Video: Verifying Whether the Sum of an Infinite Geometric Series Can Be Found or Not

Can the sum of an infinite geometric series be found for any value of π‘Ÿ satisfying |π‘Ÿ| ≀ 1?

02:53

Video Transcript

Can the sum of an infinite geometric series be found for any value of π‘Ÿ satisfying the absolute value of π‘Ÿ is less than or equal to one?

Let’s firstly remind ourselves of what a geometric series is. It’s a series which has a constant ratio between successive terms, such as the series one over two, one over eight, one over 32, one over 128, and so on, where we multiply by one over four to get the next term. So, one over four is called the common ratio of this series. The general form of a geometric series is π‘Ž, π‘Žπ‘Ÿ, π‘Žπ‘Ÿ squared, π‘Žπ‘Ÿ cubed, and so on, where π‘Ž is the first term and π‘Ÿ is the common ratio.

We can see that to get to the next term, we multiply by π‘Ÿ. To find the sum of this geometric series, we would add all the terms together. We’ve been asked whether you can find the sum of an infinite geometric series when the absolute value of π‘Ÿ is less than or equal to one. In other words, is it possible to find the sum of an infinite geometric series when π‘Ÿ is greater than or equal to negative one but less than or equal to one?

Let’s firstly think about π‘Ÿ between negative one and one but not equal to negative one or one. Then, the sum of the infinite geometric series looks like this. And π‘Ÿ will be small but π‘Ÿ squared will be even smaller, and π‘Ÿ cubed will be even smaller still and so on. So, each term being added will get smaller and smaller each time. And so, this sum will approach a specific value.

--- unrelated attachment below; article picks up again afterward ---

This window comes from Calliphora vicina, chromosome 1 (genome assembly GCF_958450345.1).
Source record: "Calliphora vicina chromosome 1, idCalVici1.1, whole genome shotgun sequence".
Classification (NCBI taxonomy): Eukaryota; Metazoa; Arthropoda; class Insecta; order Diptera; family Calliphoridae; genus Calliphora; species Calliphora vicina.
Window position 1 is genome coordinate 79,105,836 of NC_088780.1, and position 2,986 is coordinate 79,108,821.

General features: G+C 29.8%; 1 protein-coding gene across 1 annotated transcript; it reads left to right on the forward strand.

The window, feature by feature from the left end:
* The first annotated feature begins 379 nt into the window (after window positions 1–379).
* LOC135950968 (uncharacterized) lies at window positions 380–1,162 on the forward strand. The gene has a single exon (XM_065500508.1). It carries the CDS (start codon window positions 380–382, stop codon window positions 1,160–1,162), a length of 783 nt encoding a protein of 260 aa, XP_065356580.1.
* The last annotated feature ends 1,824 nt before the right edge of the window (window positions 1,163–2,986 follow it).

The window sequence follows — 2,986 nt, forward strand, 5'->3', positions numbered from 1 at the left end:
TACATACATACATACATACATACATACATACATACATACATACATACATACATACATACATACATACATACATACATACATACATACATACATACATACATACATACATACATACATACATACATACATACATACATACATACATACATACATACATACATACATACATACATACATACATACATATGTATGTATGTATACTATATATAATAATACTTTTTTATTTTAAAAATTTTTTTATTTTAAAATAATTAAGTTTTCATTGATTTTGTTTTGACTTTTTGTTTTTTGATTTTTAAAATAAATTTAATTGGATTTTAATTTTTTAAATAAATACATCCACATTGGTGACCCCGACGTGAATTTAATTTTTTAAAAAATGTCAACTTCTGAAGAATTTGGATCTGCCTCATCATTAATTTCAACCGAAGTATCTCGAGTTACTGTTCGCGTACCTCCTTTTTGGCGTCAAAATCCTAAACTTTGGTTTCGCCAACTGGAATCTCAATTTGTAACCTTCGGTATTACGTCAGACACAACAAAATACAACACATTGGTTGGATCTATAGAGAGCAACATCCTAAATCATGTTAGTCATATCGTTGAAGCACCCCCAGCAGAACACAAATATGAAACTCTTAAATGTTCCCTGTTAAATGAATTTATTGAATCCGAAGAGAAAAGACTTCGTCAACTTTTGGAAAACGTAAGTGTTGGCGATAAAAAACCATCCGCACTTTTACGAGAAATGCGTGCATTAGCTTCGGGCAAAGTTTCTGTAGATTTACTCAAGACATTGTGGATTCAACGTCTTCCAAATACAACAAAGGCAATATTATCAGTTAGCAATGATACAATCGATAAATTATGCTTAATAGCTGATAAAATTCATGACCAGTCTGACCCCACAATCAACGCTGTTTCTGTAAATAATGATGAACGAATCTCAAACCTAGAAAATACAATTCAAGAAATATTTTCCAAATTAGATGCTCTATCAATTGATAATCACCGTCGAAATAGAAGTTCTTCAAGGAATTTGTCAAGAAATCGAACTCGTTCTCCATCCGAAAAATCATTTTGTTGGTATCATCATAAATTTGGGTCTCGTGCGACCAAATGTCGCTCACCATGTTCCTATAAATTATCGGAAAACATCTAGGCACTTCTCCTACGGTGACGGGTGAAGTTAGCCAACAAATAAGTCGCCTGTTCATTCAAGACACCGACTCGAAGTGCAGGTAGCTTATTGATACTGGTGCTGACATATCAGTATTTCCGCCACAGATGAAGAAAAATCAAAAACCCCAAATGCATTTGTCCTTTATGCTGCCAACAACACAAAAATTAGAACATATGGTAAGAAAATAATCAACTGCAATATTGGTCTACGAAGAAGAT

So, we are able to find the sum of an infinite geometric series for π‘Ÿ between negative one and one. But what if π‘Ÿ is equal to one? Then, with the substitution of π‘Ÿ equals one, the sum would look like this. And of course, one raised to any power is just going to give us one. So, we’ll just be adding π‘Ž each time. And because this is an infinite geometric series, this will increase with no bound. It’s not approaching any specific value. So, we can’t find the sum of an infinite geometric series when π‘Ÿ is equal to one.

And finally, if π‘Ÿ is equal to negative one, then with the substitution of π‘Ÿ equals negative one, the sum would look like this. We then remember, if we raise negative one to an even power, we get one. And if we raise negative one to an odd power, we get negative one. So, when π‘Ÿ is negative one, the sum of the infinite geometric series oscillates between being zero and π‘Ž. So, as this sum doesn’t approach a specific value, we can’t find the sum when π‘Ÿ equals negative one. So, to answer the question, can we have π‘Ÿ greater than or equal to negative one but less than or equal to one? In other words, can we have the absolute value of π‘Ÿ less than or equal to one? The answer is no.

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